Touring in Devon in the 1970s

28 February 2015 - 10:15am
Informative historical footage https://www.youtube.com/watch?v=Coi86g8bxE8

Re: Wild camping in England ???

28 February 2015 - 9:11am
I understand land owners feeling less than relaxed about wild camping. I expect everyone here leaves their site clean, but a lot of people don't. I know a park ranger who, on Monday mornings in the summer, does a tour of likely unofficial camp spots and removes abandoned cheapo pop up tents, single use barbeques and all the other litter you might expect. I'm afraid it is the dodgy characters making it difficult for the rest of us.

Re: Wild camping in England ???

28 February 2015 - 8:56am
wild camping in England is a banned subject because it IS illegal.

Wild camping on private property is merely trespass isnt it? The only legal response the landowner has is to make you leave and sue for damage if you do any. I am more worried about any illegal actions that people may take against me.

I have chatted to people in roadside Gypsy camps and they say it is legal and lets face it, if the Police had any grounds to make them move they would have rapidly done so.

If you are thinking of lighting a real fire then that is where the real problem lies. I have been caught by landowners a couple of times as I am packing away and they have fortunately always been friendly towards me and more interested than annoyed. I think the situation would be rather different if there was any more impact to the surroundings than my little patch of flattened grass.

Re: Orange / Vaucluse / Luberon - ideas?

28 February 2015 - 8:39am
Thanks everyone. Some really helpful stuff there. I have the detailed maps and the choice of good routes is enormous. This area is as near as I know to a cycling heaven.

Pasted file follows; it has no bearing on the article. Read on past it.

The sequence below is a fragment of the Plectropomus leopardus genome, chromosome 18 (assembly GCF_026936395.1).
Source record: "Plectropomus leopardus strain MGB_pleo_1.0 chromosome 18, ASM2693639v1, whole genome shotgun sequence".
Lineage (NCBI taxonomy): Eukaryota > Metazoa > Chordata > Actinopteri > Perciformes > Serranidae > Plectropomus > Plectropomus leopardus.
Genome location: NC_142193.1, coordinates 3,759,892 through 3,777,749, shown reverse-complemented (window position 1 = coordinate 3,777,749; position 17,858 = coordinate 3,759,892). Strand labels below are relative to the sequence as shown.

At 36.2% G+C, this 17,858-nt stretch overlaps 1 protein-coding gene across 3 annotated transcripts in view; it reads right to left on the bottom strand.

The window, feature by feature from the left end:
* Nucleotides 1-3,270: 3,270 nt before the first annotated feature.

Wild camping in England ???

28 February 2015 - 8:38am
It's generally a no go in England without the landowner's permission. I believe you can wild camp at 600 feet ASL but that means the top of Scafell Pike which is pretty bleak.

Some on here (myself included) do wild camp although officially 'we don't'. Arrive late and leave early. Clear up after yourself, extinguish your fire pit properly and use a 'poop shovel' to make decent cat scrapes. I never take a tent, preferring a hammock or in fine weather? The open sky. The trouble with wild camping and part of the reason land owners get so miffed is that a minority (as usual) leave their empty cider bottles and litter for him/her to deal with. I've come across a family tent, sleeping bags and gallons of vomitus. Unpleasant.

Enjoy: A great experience.

On the Bushcraft UK forum, wild camping in England is a banned subject because it IS illegal....b

Re: Turkey april2015

28 February 2015 - 8:17am
If you haven't already looked try www.crazyguyonabike.com and enter places you plan to visit in the search facility. For example Cappadocia will lead you here: https://www.crazyguyonabike.com/doc/pag ... 60886&v=Mp

Re: Chromebook for touring?

28 February 2015 - 7:40am
Yes the latest versions of photoshop & lightroom are available online for a monthly subscription.
Whether that's cost effective for the non professional user is debatable IMHO.

Re: Bar end shifters or STI

28 February 2015 - 7:38am
I've used STI since they exist (early nineties,is it?) And travelled everywhere with them .
last year i bought a tourer with bar end shifters and just have traveled 5000 km in south east asia. Well,it's perfect!
Definitely more fun with STI but less problem with the bar ends....
Conclusion : I have two bicycles .in europe i use STI and in developing countries i prefer bar ends shifters.
if i had to keep only one bike i would stay with STI...

Re: Chromebook for touring?

28 February 2015 - 6:43am
I've been a fan for sometime. Well done for committing to the 'cloud'. Liberating isn't it? Its a big step to take but once made you wonder why you worried.

As for Photoshop, didn't they recently announce it as an online service?

Cheers
Barry

Edit: Good review BTW

Wild camping in England ???

28 February 2015 - 2:40am
Hi Folks, I'm not at all familiar with the laws in respect of wild camping in England. I'm not really into 'sneaking' onto land as I'm a bit big and like to stand up by my fire occasionally. I'm thinking about an early crack at the coast and castle route and fancy doing it self supported and camping. I know I won't be in England too long but I'd be grateful if someone could put me right on what I can and can't do in terms of tent camping whilst in that savage land of the 'unenlightened' ?